With less than a month until a pandemic-related eviction moratorium expires, the White House convened a virtual conference on Wednesday to hear officials warn that millions of renters, as well as the landlords who rely on them, are in terrible difficulties across the country.

The meeting comes one day after the Supreme Court decided that the Centers for Disease Control and Prevention (CDC) must have congressional permission to prolong the moratorium, in what was viewed as a partial victory for landlords. Housing officials, as well as legal and academic experts, discussed ideas on best practices for preventing evictions during the one-hour virtual conference, which was attended by leaders from more than 50 cities.

Court decided to end the eviction moratorium

Judge Dabney Friedrich's decision to withdraw the recently extended CDC eviction moratorium will not be upheld by the Supreme Court. Yesterday, the court issued a 5-4 decision, with Justice Samuel Alito, Justice Neil Gorsuch, Justice Clarence Thomas, and Justice Amy Coney Barrett voting no.

It was the final stage in what has been a long and winding journey for the CDC moratorium, which has been the subject of many lawsuits in recent months. Although the moratorium was overturned in May, Judge Friedrich agreed to postpone her decision while the Department of Justice filed an appeal, as per The Motley Fool via MSN.

However, some housing experts believe that the newest race is too late. Tens of billions of dollars have been set aside by Congress for emergency rental assistance.

Tens of billions of dollars have been set aside by Congress for emergency rental assistance. Most of that money hasn't made it to those who need it the most. Local governments have battled to keep programs going to get the money out quickly.

The White House is now racing to organize courts, states and localities, legal aid organizations, and housing groups to help keep families in their homes, as the White House's tool for renters is very limited at this time. The White House and the Treasury Department announced measures last week to expedite the disbursement of rental assistance and streamline the application process.

Nonetheless, the administration recognizes that an eviction crisis can only be prevented with the help of local governments and courts, and is asking for an "all-hands-on-deck" effort. Gene Sperling, who is in charge of implementing the $1.9 trillion American Rescue Plan, said at a White House meeting on Wednesday that the government is urging everyone to respond with speed and force because there is no alternative, The Seattle Times reported.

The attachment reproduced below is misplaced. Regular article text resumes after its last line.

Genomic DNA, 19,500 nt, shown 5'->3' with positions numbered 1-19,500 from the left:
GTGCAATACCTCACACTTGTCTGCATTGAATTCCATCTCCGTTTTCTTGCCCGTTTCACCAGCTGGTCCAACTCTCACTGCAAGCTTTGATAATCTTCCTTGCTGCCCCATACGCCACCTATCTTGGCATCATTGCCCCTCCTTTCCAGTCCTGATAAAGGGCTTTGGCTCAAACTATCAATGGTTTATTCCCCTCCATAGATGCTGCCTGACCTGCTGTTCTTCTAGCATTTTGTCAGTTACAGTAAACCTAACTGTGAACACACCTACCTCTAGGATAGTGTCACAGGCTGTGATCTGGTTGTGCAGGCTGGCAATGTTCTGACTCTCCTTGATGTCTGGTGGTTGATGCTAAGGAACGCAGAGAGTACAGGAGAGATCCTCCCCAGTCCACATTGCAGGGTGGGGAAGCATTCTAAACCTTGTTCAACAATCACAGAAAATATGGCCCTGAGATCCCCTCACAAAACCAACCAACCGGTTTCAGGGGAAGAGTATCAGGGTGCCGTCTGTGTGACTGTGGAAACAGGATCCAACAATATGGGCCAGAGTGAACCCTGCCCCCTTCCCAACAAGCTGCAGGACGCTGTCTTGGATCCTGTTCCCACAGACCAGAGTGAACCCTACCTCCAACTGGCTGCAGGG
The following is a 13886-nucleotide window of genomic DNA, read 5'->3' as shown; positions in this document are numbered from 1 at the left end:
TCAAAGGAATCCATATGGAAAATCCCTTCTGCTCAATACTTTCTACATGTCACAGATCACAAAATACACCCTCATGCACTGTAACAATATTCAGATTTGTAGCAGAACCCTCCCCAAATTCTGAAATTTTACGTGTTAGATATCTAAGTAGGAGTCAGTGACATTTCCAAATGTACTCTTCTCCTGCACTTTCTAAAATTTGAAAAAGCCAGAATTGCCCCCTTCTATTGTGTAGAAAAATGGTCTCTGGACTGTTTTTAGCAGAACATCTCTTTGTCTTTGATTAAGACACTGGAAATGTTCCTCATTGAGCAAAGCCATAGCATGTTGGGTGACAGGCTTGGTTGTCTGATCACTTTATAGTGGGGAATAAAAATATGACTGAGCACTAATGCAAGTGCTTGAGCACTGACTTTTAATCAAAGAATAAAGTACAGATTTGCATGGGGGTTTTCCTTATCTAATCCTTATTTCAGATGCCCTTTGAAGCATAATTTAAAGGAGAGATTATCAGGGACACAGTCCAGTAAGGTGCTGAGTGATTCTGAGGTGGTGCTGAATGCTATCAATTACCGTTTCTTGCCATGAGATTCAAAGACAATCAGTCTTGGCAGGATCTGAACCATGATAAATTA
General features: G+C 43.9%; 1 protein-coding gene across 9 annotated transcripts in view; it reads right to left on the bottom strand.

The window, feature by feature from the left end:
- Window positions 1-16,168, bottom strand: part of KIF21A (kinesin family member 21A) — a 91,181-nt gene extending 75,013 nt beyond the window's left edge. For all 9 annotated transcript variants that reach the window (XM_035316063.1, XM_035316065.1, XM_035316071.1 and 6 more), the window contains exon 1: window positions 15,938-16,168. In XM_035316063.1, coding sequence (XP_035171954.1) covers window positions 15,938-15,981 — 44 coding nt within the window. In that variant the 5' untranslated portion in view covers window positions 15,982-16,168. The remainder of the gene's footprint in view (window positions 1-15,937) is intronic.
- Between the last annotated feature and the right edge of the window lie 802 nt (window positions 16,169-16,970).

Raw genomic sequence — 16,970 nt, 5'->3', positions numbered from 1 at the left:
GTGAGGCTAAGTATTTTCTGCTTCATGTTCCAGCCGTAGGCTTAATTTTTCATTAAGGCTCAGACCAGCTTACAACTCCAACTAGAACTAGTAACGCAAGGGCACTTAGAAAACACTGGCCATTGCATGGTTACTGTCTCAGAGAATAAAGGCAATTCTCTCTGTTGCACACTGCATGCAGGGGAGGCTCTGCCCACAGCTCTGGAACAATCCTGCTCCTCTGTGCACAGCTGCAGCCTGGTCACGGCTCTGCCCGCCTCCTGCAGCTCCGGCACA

Read Also: Child Tax Credit: Why It May be Bigger Than Expected and How It May Affect Your 2022 Taxes

What's next?

To prevent evictions, the Biden administration said it will cooperate with state and municipal governments. The administration said it will urge state courts to adopt anti-eviction practices, make it easier for state and local governments to access federal assistance money and help families receive federal assistance to pay for rent, relocation, security deposits, and temporary hotel accommodations, in addition to speeding rental-assistance money to renters and landlords.

The American Rescue Plan, which was enacted in March, included a $21.5 billion rental assistance fund. This is in addition to the $25 billion given to states under the stimulus program passed in December. Renter households must fulfill three criteria to be recognized for help from those funds, as per CNET:

  • The household income must not be more than 80% of the median income in the area where you live.
  • At least one household member must be eligible for unemployment benefits or have faced financial difficulty as a result of the COVID-19 pandemic, either directly or indirectly.
  • At least one member must be able to show that they are at risk of being homeless if they do not get support.

Priority will be given to the families that are the most financially vulnerable. As a result, the first families to get assistance should be those whose income does not exceed 50% of the local median income. Households with people who are now jobless and have been unemployed for 90 days or longer are also included.

Related Article: Court Says CDC's Eviction Moratorium To Continue; Several Advocates Call For Extension